Chichester Festival Theatre boss warns some theatres might never reopen
Chichester Festival Theatre artistic director Daniel Evans is in no doubt: theatres will go under in the autumn unless the government steps in to help.
For the moment, on the back of good housekeeping and success over the years, the CFT is secure. But Daniel warned: “We are not going to be able to survive forever if the government doesn’t have a plan for the industry.”
It’s a message he and his colleagues in the business have been trying to get through to the highest levels.
“I have spent a lot of time lobbying and talking to the bodies that are helping us talk to the government to make sure that the message is getting through to government at cabinet level, that we are going to need some help.
“We have been trying to make the argument in a way that they understand financially what we do.”
Daniel’s point is that Chichester Festival Theatre has a massive £23 million impact on the economy a year, which means that for every pound the Arts Council invests in the CFT, the CFT gives back four to the local economy.
Part of the wider picture is that the West End sells nearly a million more tickets annually than does Broadway: “We were growing massively. The creative industry was the fastest growing industry. We were growing at twice the rate that the economy was growing.
“We hope that the government will be receptive.”
But Daniel stresses time is ticking away: “We have seen the theatre (the Nuffield) in Southampton going into administration, and we see that so many theatres are talking about mass redundancies. We are lucky that we are not yet at that position because of our good housekeeping.
“But we are not going to be able to survive forever if the government doesn’t have a plan for the industry, and I would say that we need to hear something from them within the next two months. There are colleagues at other theatres that know that in the autumn they will be going under if something doesn’t happen.”
Daniel talks of a theatre ecology – and of the wonderful things which emerge. He cites Sam Mendes, who cut his teeth in Chichester in the tent which preceded the Minerva and has gone on to become an Oscar winner and direct Bond.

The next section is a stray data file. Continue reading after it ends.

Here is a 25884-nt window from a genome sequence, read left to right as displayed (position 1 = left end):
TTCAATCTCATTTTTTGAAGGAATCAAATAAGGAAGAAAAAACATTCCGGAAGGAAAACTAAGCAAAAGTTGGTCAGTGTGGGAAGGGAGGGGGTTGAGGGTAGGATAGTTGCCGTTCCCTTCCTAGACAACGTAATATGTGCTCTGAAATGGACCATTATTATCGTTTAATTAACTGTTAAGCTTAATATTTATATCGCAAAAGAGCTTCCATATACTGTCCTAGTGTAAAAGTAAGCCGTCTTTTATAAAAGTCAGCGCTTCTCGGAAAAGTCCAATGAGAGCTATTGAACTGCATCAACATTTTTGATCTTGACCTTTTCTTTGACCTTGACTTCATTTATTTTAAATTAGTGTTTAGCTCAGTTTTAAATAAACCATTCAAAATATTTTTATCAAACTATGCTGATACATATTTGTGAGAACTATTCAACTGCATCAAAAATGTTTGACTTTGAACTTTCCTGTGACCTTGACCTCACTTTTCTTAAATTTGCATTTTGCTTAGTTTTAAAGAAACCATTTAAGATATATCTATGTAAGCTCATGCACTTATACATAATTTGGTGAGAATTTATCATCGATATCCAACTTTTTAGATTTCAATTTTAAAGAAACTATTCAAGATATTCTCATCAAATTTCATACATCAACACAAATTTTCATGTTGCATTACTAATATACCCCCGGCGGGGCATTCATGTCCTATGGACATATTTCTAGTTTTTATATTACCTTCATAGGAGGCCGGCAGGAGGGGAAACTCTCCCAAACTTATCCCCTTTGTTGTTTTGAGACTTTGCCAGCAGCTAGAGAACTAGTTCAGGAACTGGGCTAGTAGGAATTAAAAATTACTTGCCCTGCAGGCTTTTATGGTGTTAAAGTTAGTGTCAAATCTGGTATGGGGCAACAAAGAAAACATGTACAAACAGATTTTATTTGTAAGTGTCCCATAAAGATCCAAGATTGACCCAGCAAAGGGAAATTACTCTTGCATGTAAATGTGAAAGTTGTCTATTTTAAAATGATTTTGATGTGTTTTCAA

“And he came out of British theatre. I loved what he said the other day in an interview, that we know that the arts are not going to save lives and we thank the NHS for doing that; but the arts are what makes it worth staying alive.”
The arts are going to need a government response soon.
“All our theatres are pieces of the whole. We are all interconnected, and the whole sector needs help. We are not delineating between the commercial sector and the subsidised sector.
“One of the things that the Arts Council has asked us is to become financially more and more resilient. We are now only 12 per cent reliant on the Arts Council. 88 per cent we raise through the box office and bar sales and so on.
“But we are not asking for a bail out. We are asking for an investment to keep us going – an investment that we will pay back time and time again.
“But it is not just the economic argument. It is about what we do for the community. You think of all the vulnerable people that we work with throughout the year, the mental health units, the older people living with dementia. We are talking about well-being and that is not quantifiable.”
In the meantime, the remaining CFT staff remain in good heart, Daniel says: “Most people are furloughed. We are down to a very small staff, just over 20 of us, and lots of people are picking up other people’s work, but we are keeping in touch and people are managing to keep in good spirits.”
But as he says, there is still a sense of isolation, and with time, that sense of isolation accumulates…
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